You really do need to understand your subject before getting on your high-horse about it. You should have answered these questions before you started your little crusade, not after.

    Yes, it is a crime to miss evidence of money laundering, if a reasonable person could have been expected to have spotted it.

    Despite what you may believe, financial laws in the UK are very strict, and the penalties are draconian.
  • Totton
    Totton Posts: 981 Forumite
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    Tiglath wrote: »
    The NCA (National Crime Agency) - replaced SOCA last October.

    SAR's become readable by a host of agencies/investigators
  • robatwork
    robatwork Posts: 7,131 Forumite
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    Your erratic font usage is counting against you.
  • bigadaj
    bigadaj Posts: 11,531 Forumite
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    BillJones wrote: »
    You really do need to understand your subject before getting on your high-horse about it. You should have answered these questions before you started your little crusade, not after.

    Yes, it is a crime to miss evidence of money laundering, if a reasonable person could have been expected to have spotted it.

    Despite what you may believe, financial laws in the UK are very strict, and the penalties are draconian.

    How many examples of the use of these draconian penalties are there?
  • grey_gym_sock
    grey_gym_sock Posts: 4,508 Forumite
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    bigadaj wrote: »
    How many examples of the use of these draconian penalties are there?

    i guess not many ... here is 1, from 2006 - http://www.lawgazette.co.uk/45316.article - a solicitor jailed for making insufficient money laundering checks, for a conveyancing job for which he only received his usual £399 fee ... but solicitors are not stupid, and surely just this case will be enough to make most of them (and some other professions) incredibly careful about this.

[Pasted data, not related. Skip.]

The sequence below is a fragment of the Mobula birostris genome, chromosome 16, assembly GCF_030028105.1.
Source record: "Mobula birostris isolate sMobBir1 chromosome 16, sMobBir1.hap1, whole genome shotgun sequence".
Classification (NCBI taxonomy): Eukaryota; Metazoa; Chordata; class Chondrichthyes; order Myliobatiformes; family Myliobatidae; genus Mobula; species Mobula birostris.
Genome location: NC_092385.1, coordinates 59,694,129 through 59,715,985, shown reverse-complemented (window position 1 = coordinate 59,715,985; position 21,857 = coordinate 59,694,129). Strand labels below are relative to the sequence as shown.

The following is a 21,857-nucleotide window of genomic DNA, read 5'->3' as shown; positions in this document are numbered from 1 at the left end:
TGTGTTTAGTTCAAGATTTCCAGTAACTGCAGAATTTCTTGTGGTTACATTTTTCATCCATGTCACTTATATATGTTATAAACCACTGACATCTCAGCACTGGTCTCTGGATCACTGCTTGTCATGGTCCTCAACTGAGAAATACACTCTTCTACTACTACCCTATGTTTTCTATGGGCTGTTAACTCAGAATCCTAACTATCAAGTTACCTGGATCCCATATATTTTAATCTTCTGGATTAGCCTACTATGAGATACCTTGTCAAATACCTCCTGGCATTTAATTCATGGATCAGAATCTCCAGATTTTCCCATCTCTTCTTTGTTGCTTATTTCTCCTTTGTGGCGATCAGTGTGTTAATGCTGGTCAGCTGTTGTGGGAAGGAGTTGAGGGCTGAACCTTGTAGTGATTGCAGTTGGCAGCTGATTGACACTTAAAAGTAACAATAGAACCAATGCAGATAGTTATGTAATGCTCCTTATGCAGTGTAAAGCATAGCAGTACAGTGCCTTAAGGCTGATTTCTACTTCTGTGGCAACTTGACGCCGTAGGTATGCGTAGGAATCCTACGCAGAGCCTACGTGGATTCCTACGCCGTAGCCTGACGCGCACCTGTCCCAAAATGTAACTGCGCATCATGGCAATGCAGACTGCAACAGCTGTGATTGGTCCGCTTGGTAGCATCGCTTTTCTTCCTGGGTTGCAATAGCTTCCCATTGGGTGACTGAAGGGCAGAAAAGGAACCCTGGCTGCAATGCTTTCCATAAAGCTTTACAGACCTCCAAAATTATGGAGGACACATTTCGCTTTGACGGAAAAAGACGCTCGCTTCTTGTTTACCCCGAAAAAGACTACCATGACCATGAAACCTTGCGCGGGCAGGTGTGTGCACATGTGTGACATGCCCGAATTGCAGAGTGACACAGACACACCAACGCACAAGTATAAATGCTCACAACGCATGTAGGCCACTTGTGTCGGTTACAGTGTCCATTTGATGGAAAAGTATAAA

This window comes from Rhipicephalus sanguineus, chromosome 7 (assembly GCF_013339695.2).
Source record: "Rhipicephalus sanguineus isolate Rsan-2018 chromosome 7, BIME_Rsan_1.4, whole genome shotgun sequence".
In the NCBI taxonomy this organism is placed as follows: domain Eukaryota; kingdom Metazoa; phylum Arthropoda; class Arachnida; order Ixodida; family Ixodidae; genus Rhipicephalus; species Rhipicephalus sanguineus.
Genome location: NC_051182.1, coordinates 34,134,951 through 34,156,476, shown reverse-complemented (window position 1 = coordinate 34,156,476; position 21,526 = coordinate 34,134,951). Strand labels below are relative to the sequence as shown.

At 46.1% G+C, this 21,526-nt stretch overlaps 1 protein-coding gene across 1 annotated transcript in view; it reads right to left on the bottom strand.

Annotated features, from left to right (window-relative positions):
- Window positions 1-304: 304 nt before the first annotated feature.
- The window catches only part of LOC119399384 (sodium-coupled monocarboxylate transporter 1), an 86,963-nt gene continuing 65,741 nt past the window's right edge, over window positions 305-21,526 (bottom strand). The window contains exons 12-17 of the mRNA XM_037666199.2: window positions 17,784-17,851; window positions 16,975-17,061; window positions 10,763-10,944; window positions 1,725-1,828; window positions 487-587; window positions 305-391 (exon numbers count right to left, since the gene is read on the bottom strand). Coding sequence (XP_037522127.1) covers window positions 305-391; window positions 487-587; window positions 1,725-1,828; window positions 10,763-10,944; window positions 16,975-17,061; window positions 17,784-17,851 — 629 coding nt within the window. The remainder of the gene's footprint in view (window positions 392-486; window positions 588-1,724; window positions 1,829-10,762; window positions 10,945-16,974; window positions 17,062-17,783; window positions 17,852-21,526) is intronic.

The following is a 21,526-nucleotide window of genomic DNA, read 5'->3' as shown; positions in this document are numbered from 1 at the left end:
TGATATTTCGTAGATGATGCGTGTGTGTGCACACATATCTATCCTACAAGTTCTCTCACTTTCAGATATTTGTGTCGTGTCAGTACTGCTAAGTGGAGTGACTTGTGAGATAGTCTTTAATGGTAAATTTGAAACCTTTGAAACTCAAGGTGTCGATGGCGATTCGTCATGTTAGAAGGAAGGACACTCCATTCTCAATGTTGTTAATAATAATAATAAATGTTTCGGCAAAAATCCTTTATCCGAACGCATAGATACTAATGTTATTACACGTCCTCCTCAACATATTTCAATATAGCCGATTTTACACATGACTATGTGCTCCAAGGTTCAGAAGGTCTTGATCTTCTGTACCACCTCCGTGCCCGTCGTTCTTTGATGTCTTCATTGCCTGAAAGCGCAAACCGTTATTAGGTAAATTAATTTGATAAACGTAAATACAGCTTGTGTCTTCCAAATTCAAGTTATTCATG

• bigadaj
    bigadaj Posts: 11,531 Forumite
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    i guess not many ... here is 1, from 2006 - http://www.lawgazette.co.uk/45316.article - a solicitor jailed for making insufficient money laundering checks, for a conveyancing job for which he only received his usual £399 fee ... but solicitors are not stupid, and surely just this case will be enough to make most of them (and some other professions) incredibly careful about this.

    Fair enough. My point was more about the inability of the sfo or similar bodies to be able to progress cases of financial fraud rather than money laundering cases per se. I suppose the lack of checks makes this an easy crime to progress to prosecution with rather than complicated cases like fixing libor.
  • BillJones
    BillJones Posts: 2,187 Forumite
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    bigadaj wrote: »
    How many examples of the use of these draconian penalties are there?

    I don't monitor the numbers, I just make damned sure that I'm not among them. We all do, with repeated training in the area.

    If you want an example, though, look at HSBC.